Not so mellow yellow
And so autumn is upon us. Cool nights combined with dry and sunny days makes for exceptional autumn colours and this year we have had an absolute explosion of colours! The intenseness takes my breath away regardless of weather. During sunny days I run out to take pictures, and during the gray cloudy ones I walk through the forests hunting mushrooms and delighting in the scenery. It only lasts a short few weeks, this intensity, before the leaves drop to the ground and the branches become bare. Best enjoy it while it lasts, I say to myself, and spend as much time as possible bathing in natures glory.
Most of the trees I have planted in my woodland garden are chosen with autumn colours in mind. It is a tricky thing to balance all the different aspects of the seasons when choosing trees and shrubs. Spirea Japonica Odensala is a favourite shrub of mine, with a plethora of pink summer flowers, and then there are quite a few flowering cherries including American native bird cherry (Prunus pensylvanica), Sargents cherry (Prunus sargentii) and the Japanese cherry (Prunus Accolade) that have lovely spring flowers as well as bright autumn leaves. Still, there is one favourite small tree I have in my gardens that is only there for they joy it gives me in autumn - the Katsura (Cercidiphyllum japonicum) pictured in the first picture of this post. It not only has gorgeous autumn colours but also an ever so light but utterly delicious caramel smell in autumn when the leaves are falling.
Still, for all my plantings, in my gardens most of the autumn colour comes from native trees. Birches, oaks, apen (Populus tremula) and European bird cherry (Prunus padus) surrounds the gardens as they all like the light that reaches them when they need not compete with pines, as they would have to in the middle of the forests. Native trees are so important in gardens, as they have a natural compatibility with the soil and climate and often fare better than imported varieties. They not only provide structure and form without many of the problems non-natives have, but also they are tremendously important because they feed the local wildlife. Insects and birds are adapted to find nutrition from the native plants, and letting natives into your garden will provide a natural habitat that no imported plant will give. My European bird cherry for example feeds no less than 75 different species of insects that live off its leaves, flowers and buds, as well as an added 200 species that live off the trees' decaying wood and bark. Compared to that, my beautiful Katsura is a veritable desert feeding only a few insects with its fallen leaves on the ground. Makes you think, doesn't it...?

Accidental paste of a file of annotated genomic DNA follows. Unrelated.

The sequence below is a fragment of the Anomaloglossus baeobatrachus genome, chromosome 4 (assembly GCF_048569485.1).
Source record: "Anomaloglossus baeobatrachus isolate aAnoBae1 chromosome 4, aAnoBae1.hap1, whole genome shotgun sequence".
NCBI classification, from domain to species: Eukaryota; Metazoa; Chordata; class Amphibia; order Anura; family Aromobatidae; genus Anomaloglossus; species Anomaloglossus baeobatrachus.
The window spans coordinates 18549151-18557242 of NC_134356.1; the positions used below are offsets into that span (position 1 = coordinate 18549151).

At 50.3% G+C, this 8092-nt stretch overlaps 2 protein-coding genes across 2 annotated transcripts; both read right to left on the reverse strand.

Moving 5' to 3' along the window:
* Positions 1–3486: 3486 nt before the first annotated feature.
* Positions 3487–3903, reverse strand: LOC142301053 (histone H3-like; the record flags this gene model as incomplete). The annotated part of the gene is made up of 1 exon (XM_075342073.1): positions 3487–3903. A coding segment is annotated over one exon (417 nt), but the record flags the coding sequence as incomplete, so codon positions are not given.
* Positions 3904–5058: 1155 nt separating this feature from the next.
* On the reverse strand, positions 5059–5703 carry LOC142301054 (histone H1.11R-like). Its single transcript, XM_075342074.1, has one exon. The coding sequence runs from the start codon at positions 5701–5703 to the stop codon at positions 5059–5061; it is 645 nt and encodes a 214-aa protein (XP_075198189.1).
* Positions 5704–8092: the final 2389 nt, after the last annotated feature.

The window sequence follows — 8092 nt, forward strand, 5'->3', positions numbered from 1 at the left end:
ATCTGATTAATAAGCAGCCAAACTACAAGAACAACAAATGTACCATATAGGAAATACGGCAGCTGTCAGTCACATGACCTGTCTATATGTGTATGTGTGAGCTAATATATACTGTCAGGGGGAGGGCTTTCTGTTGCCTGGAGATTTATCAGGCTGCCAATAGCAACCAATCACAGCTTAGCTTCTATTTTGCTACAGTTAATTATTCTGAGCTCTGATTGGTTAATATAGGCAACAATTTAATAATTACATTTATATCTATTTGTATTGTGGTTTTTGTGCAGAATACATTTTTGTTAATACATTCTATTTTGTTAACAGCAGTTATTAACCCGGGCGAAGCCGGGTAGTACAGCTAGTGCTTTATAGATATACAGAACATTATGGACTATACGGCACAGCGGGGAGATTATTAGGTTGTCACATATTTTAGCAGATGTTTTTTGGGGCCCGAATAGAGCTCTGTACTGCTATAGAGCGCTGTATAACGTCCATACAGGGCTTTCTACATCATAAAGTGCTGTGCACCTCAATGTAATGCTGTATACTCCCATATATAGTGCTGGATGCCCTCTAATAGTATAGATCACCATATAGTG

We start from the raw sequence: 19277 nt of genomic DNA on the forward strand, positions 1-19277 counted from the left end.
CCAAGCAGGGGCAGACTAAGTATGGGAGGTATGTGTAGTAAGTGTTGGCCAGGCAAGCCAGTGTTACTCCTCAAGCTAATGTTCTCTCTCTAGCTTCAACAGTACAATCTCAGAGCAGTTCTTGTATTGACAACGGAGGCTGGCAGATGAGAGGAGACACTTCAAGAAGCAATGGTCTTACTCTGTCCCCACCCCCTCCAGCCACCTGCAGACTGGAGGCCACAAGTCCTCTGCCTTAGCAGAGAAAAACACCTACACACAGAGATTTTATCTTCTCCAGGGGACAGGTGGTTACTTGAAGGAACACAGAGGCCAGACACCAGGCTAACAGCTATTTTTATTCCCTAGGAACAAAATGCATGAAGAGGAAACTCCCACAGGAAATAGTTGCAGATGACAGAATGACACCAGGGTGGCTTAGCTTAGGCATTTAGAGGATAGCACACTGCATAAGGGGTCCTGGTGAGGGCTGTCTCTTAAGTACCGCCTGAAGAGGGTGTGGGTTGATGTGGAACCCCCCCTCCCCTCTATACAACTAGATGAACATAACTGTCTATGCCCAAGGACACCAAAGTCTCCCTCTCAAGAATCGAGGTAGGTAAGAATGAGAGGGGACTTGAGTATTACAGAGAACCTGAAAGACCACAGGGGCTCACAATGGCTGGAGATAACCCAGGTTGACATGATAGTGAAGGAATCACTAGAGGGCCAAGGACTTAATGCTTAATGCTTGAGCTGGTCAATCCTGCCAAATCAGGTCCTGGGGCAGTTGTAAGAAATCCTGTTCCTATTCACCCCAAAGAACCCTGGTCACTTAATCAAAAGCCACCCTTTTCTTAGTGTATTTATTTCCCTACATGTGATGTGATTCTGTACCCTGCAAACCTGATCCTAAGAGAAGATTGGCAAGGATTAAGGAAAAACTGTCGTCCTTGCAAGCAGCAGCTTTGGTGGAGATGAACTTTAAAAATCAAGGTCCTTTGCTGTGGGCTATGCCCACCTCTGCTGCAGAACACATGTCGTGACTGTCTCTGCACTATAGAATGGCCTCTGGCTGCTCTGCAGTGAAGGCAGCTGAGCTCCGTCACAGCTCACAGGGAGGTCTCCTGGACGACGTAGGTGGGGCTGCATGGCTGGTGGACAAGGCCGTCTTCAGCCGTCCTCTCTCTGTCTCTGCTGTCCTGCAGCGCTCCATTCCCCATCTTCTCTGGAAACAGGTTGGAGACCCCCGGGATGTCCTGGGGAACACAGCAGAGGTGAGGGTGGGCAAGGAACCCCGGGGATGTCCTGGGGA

Meanwhile, the days are getting noticeably shorter and the shadows are getting longer by now. After autumn equinox the sun sits lower in the sky, and in the afternoon I really notice the movement of the shadows. The clouds move faster too, with a clear sky turning overcast in just an hour or so. A sunny morning will turn into a wet afternoon, and often a day will have both rain and sunshine in it. I like this variability in a way. It gently eases nature into the cold and dark season, and me too.